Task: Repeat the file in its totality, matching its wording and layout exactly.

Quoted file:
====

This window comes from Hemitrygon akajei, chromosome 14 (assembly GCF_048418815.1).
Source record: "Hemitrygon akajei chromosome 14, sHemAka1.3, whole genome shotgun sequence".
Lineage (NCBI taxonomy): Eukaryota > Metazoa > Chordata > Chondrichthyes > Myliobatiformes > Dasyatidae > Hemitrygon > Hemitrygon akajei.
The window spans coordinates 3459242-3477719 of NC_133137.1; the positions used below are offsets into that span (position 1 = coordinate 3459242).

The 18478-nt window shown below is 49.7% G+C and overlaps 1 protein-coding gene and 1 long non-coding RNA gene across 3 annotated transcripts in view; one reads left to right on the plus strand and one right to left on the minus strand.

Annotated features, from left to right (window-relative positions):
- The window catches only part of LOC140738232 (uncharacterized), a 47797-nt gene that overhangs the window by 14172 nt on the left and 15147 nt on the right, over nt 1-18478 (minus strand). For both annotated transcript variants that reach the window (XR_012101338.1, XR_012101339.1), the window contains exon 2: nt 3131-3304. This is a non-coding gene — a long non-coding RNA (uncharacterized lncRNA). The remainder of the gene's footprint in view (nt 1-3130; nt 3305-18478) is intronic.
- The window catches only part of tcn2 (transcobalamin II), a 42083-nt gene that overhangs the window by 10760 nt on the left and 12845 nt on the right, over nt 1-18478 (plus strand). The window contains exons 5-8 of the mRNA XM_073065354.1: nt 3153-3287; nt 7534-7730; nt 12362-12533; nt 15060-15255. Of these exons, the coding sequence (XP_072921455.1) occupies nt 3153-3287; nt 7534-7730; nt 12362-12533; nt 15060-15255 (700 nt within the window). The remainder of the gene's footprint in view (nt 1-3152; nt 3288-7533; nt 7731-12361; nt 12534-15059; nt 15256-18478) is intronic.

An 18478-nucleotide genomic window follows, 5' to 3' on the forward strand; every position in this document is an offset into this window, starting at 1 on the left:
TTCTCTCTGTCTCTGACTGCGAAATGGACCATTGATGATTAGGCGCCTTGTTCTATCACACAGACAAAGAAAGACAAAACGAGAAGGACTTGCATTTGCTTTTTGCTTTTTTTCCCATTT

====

This window comes from Hemitrygon akajei, chromosome 14 (assembly GCF_048418815.1).
Source record: "Hemitrygon akajei chromosome 14, sHemAka1.3, whole genome shotgun sequence".
Lineage (NCBI taxonomy): Eukaryota > Metazoa > Chordata > Chondrichthyes > Myliobatiformes > Dasyatidae > Hemitrygon > Hemitrygon akajei.
The window spans coordinates 3459242-3477719 of NC_133137.1; the positions used below are offsets into that span (position 1 = coordinate 3459242).

The 18478-nt window shown below is 49.7% G+C and overlaps 1 protein-coding gene and 1 long non-coding RNA gene across 3 annotated transcripts in view; one reads left to right on the plus strand and one right to left on the minus strand.

Annotated features, from left to right (window-relative positions):
- The window catches only part of LOC140738232 (uncharacterized), a 47797-nt gene that overhangs the window by 14172 nt on the left and 15147 nt on the right, over nt 1-18478 (minus strand). For both annotated transcript variants that reach the window (XR_012101338.1, XR_012101339.1), the window contains exon 2: nt 3131-3304. This is a non-coding gene — a long non-coding RNA (uncharacterized lncRNA). The remainder of the gene's footprint in view (nt 1-3130; nt 3305-18478) is intronic.
- The window catches only part of tcn2 (transcobalamin II), a 42083-nt gene that overhangs the window by 10760 nt on the left and 12845 nt on the right, over nt 1-18478 (plus strand). The window contains exons 5-8 of the mRNA XM_073065354.1: nt 3153-3287; nt 7534-7730; nt 12362-12533; nt 15060-15255. Of these exons, the coding sequence (XP_072921455.1) occupies nt 3153-3287; nt 7534-7730; nt 12362-12533; nt 15060-15255 (700 nt within the window). The remainder of the gene's footprint in view (nt 1-3152; nt 3288-7533; nt 7731-12361; nt 12534-15059; nt 15256-18478) is intronic.

An 18478-nucleotide genomic window follows, 5' to 3' on the forward strand; every position in this document is an offset into this window, starting at 1 on the left:
TTCTCTCTGTCTCTGACTGCGAAATGGACCATTGATGATTAGGCGCCTTGTTCTATCACACAGACAAAGAAAGACAAAACGAGAAGGACTTGCATTTGCTTTTTGCTTTTTTTCCCATTT